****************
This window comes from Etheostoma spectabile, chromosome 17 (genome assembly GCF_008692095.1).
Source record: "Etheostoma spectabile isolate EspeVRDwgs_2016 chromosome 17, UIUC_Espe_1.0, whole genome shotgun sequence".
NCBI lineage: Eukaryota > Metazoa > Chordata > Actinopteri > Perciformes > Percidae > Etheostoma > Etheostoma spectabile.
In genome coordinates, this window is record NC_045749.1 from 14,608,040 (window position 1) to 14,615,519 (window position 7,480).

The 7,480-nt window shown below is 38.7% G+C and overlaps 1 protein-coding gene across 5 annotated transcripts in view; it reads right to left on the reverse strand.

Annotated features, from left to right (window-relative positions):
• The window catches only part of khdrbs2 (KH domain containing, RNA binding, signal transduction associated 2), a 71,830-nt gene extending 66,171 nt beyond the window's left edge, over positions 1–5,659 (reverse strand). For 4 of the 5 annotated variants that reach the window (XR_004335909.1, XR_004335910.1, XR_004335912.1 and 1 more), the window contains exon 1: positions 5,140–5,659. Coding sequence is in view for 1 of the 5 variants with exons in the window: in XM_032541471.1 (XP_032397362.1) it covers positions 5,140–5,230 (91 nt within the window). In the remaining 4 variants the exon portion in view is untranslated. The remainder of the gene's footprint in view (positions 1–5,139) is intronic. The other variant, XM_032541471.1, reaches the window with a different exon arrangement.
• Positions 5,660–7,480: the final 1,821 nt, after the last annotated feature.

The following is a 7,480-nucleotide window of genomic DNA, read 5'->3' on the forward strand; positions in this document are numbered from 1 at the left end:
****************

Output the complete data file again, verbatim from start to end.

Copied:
This window comes from Etheostoma spectabile, chromosome 17 (genome assembly GCF_008692095.1).
Source record: "Etheostoma spectabile isolate EspeVRDwgs_2016 chromosome 17, UIUC_Espe_1.0, whole genome shotgun sequence".
NCBI lineage: Eukaryota > Metazoa > Chordata > Actinopteri > Perciformes > Percidae > Etheostoma > Etheostoma spectabile.
In genome coordinates, this window is record NC_045749.1 from 14,608,040 (window position 1) to 14,615,519 (window position 7,480).

The 7,480-nt window shown below is 38.7% G+C and overlaps 1 protein-coding gene across 5 annotated transcripts in view; it reads right to left on the reverse strand.

Annotated features, from left to right (window-relative positions):
• The window catches only part of khdrbs2 (KH domain containing, RNA binding, signal transduction associated 2), a 71,830-nt gene extending 66,171 nt beyond the window's left edge, over positions 1–5,659 (reverse strand). For 4 of the 5 annotated variants that reach the window (XR_004335909.1, XR_004335910.1, XR_004335912.1 and 1 more), the window contains exon 1: positions 5,140–5,659. Coding sequence is in view for 1 of the 5 variants with exons in the window: in XM_032541471.1 (XP_032397362.1) it covers positions 5,140–5,230 (91 nt within the window). In the remaining 4 variants the exon portion in view is untranslated. The remainder of the gene's footprint in view (positions 1–5,139) is intronic. The other variant, XM_032541471.1, reaches the window with a different exon arrangement.
• Positions 5,660–7,480: the final 1,821 nt, after the last annotated feature.

The following is a 7,480-nucleotide window of genomic DNA, read 5'->3' on the forward strand; positions in this document are numbered from 1 at the left end: